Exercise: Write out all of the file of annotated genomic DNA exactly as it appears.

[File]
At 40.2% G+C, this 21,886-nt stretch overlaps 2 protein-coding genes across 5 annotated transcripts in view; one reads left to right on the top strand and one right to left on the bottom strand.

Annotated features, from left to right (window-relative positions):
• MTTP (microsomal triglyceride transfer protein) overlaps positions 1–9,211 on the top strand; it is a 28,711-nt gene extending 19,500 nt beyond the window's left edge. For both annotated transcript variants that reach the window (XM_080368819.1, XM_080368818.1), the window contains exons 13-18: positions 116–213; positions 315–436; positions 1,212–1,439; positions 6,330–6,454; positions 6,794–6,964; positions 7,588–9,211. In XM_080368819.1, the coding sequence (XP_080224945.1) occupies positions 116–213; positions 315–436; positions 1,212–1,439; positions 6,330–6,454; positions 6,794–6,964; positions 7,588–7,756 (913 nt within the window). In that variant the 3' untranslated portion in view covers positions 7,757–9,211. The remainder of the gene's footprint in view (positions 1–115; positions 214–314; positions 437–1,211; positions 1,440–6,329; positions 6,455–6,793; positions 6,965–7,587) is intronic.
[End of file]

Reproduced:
At 40.2% G+C, this 21,886-nt stretch overlaps 2 protein-coding genes across 5 annotated transcripts in view; one reads left to right on the top strand and one right to left on the bottom strand.

Annotated features, from left to right (window-relative positions):
• MTTP (microsomal triglyceride transfer protein) overlaps positions 1–9,211 on the top strand; it is a 28,711-nt gene extending 19,500 nt beyond the window's left edge. For both annotated transcript variants that reach the window (XM_080368819.1, XM_080368818.1), the window contains exons 13-18: positions 116–213; positions 315–436; positions 1,212–1,439; positions 6,330–6,454; positions 6,794–6,964; positions 7,588–9,211. In XM_080368819.1, the coding sequence (XP_080224945.1) occupies positions 116–213; positions 315–436; positions 1,212–1,439; positions 6,330–6,454; positions 6,794–6,964; positions 7,588–7,756 (913 nt within the window). In that variant the 3' untranslated portion in view covers positions 7,757–9,211. The remainder of the gene's footprint in view (positions 1–115; positions 214–314; positions 437–1,211; positions 1,440–6,329; positions 6,455–6,793; positions 6,965–7,587) is intronic.